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Chinese mine explosion deaths climb

  • Story Highlights
  • Fourteen people known to have survived
  • Pingdingshan City is about 460 miles (740 km) south-southeast of Beijing
  • Xinhua: Official says China will take measures to close 1,000 small coal mines
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BEIJING, China (CNN) -- Rescue operations unfolded at a mine in eastern China on Wednesday, a day after a gas explosion killed at least 37 people and left dozens missing, state-run media reported.

Family members arrive to find out the fate of miners Pingdingshan, China, on Tuesday.

Family members arrive to find out the fate of miners Pingdingshan, China, on Tuesday.

Search teams were looking for 42 miners who remain trapped after Tuesday's accident, the Xinhua news agency reported, citing a spokesman for the Henan Provincial Bureau of Work Safety.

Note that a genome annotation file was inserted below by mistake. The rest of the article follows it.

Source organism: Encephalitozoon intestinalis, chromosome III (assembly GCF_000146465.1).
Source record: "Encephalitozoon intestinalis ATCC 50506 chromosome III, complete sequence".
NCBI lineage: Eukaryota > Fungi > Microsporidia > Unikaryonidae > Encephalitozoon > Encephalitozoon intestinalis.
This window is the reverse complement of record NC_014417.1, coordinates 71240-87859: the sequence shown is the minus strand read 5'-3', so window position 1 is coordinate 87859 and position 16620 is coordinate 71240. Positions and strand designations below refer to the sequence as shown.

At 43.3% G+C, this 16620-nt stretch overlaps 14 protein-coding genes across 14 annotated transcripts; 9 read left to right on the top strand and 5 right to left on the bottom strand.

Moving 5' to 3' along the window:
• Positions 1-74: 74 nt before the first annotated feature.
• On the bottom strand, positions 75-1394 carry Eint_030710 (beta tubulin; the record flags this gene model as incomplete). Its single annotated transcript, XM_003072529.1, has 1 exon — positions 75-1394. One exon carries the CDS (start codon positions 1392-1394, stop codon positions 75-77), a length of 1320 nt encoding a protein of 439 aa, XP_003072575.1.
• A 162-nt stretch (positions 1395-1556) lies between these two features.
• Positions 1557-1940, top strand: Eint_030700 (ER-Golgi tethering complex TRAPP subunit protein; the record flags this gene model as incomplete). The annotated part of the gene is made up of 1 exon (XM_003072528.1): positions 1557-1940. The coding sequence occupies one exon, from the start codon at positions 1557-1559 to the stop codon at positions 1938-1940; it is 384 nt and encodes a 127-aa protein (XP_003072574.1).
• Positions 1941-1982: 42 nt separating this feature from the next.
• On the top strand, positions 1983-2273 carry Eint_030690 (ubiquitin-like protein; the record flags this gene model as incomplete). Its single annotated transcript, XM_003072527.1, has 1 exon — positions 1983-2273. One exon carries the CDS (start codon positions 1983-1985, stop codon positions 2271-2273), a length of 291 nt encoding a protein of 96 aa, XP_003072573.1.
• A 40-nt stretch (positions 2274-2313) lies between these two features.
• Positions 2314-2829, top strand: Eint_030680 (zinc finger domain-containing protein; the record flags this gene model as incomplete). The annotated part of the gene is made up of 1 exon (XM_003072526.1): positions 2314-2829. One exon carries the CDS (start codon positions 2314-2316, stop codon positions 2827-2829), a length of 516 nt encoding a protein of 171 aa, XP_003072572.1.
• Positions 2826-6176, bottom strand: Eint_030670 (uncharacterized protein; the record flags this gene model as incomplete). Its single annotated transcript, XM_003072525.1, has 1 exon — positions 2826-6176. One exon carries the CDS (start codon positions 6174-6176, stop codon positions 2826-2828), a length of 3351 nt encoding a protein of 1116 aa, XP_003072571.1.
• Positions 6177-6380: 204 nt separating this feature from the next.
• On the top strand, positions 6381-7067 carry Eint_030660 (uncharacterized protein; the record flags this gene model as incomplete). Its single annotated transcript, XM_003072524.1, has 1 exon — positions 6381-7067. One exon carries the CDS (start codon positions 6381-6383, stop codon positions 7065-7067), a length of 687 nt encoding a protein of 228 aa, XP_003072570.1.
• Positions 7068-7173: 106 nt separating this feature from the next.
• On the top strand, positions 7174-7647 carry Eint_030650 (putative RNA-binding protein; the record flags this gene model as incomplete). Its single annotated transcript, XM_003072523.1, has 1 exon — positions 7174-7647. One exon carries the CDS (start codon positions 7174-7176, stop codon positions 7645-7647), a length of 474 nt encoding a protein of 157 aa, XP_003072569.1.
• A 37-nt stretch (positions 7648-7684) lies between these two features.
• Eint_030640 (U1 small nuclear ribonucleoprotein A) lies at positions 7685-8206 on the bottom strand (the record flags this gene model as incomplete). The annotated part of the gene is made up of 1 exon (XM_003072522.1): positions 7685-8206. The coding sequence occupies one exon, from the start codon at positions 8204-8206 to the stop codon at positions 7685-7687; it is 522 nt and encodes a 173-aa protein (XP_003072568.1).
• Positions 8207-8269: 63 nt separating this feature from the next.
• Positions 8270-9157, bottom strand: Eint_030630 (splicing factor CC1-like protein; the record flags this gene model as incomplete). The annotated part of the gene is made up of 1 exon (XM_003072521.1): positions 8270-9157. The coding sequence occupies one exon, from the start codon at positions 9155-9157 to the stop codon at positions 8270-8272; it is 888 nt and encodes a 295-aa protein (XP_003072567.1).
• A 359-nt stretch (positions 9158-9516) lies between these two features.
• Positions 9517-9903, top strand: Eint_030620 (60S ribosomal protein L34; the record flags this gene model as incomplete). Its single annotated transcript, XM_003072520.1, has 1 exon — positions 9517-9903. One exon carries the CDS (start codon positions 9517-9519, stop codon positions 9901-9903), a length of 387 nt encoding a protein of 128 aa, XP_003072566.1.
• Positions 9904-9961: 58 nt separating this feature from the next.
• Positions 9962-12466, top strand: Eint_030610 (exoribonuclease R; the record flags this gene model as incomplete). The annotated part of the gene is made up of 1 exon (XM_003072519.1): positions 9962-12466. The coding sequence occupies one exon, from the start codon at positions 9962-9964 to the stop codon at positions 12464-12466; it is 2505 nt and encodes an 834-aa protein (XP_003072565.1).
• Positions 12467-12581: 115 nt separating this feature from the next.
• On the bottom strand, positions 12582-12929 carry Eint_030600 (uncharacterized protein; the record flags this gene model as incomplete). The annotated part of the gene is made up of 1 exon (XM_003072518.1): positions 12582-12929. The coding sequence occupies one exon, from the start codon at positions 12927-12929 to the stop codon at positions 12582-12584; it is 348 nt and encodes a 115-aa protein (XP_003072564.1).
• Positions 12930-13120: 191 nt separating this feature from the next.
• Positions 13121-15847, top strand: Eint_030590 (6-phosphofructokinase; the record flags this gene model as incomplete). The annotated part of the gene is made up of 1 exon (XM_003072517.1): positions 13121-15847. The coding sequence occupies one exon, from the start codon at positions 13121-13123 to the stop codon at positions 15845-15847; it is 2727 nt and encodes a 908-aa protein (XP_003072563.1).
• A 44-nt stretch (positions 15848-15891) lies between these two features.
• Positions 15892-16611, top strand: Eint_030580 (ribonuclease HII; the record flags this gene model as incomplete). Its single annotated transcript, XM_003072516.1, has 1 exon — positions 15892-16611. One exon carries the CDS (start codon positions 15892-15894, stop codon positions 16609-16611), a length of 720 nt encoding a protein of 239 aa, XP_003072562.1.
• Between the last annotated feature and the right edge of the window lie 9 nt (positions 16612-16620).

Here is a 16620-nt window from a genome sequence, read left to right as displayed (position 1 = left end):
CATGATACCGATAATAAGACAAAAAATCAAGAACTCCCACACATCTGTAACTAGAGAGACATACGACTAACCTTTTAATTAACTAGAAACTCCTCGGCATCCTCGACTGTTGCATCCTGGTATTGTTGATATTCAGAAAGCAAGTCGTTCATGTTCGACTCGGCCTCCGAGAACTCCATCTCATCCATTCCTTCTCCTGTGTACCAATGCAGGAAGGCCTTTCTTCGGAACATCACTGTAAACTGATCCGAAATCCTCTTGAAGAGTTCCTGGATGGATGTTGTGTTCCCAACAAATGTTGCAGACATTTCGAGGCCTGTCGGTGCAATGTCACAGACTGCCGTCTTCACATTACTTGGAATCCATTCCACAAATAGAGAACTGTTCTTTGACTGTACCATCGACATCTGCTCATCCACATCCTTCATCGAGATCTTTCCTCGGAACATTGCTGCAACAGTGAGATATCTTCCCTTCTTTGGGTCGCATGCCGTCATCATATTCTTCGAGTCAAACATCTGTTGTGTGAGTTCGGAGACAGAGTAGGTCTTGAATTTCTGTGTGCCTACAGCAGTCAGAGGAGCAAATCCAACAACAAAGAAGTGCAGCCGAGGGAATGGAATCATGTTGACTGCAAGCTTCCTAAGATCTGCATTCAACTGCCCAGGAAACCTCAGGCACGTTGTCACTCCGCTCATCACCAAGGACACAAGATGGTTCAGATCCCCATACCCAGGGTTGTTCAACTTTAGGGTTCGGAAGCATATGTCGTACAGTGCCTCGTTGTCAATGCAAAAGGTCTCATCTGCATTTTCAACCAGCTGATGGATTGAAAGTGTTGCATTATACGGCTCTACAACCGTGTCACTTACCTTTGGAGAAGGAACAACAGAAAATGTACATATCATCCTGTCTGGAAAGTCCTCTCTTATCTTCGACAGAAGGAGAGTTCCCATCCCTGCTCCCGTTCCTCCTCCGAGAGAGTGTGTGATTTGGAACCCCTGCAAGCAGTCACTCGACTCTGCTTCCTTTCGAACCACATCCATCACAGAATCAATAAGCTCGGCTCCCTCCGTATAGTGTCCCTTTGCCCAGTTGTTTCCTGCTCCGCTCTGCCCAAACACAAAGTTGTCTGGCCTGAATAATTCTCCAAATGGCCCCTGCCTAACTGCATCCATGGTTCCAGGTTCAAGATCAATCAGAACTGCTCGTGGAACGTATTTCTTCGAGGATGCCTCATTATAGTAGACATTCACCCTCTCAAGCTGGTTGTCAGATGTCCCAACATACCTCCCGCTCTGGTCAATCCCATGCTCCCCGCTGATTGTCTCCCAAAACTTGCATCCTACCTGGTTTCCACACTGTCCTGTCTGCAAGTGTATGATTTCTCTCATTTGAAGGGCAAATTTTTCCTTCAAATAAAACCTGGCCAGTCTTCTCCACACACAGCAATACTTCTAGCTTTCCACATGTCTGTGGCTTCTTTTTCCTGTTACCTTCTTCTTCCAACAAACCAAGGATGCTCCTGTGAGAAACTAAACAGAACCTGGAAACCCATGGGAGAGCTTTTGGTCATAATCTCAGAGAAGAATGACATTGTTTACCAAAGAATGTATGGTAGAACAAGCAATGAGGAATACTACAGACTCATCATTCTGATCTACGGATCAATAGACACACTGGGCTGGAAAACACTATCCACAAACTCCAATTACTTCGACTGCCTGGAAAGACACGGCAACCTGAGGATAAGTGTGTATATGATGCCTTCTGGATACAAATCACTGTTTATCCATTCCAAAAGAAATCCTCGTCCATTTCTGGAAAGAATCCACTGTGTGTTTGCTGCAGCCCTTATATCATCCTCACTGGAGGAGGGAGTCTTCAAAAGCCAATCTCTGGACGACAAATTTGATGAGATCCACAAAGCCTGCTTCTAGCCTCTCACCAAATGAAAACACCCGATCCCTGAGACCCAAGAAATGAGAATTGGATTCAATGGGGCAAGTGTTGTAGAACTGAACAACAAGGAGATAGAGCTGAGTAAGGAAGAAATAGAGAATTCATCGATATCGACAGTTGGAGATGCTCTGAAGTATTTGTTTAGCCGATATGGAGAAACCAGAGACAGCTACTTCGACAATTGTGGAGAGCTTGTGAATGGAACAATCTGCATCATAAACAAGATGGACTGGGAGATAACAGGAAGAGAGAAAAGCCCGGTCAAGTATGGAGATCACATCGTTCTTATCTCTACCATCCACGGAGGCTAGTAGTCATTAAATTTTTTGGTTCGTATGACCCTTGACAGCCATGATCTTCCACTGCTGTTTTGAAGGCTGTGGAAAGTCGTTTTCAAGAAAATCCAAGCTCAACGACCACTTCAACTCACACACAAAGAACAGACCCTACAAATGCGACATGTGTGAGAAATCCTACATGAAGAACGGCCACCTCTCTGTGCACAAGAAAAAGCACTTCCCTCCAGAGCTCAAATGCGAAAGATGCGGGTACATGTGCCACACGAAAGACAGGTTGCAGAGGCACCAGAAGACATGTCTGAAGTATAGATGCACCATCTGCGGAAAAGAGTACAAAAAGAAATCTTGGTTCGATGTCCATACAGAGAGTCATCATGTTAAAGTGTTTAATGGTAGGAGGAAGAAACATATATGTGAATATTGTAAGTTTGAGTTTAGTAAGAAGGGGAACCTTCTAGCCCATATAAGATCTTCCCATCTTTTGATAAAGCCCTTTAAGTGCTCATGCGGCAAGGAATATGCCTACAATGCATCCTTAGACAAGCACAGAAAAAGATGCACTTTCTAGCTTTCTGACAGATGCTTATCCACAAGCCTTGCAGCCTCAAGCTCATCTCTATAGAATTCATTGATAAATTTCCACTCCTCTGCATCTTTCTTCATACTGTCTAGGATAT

Two government officials were dismissed after the explosion, Xinhua reported. Vice Premier Zhang Dejiang headed a delegation from Beijing to the site.

The blast occurred about 1 a.m. (1 p.m. ET Monday) at a township coal mine near Pingdingshan City. Fourteen people were known to have survived.

Pingdingshan City is about 460 miles (740 km) south-southeast of Beijing.

In 2008, 3,215 died in China's coal mines, down about 15 percent from 2007, the State Administration of Work Safety reported. China closed 1,054 illegal coal mines in 2008, but government figures show almost 80 percent of the country's 16,000 mines are illegal.

Luo Lin, head of the Administration of Work Safety, said Saturday that China would take measures to close 1,000 small coal mines this year to improve work safety and mine management, Xinhua reported.

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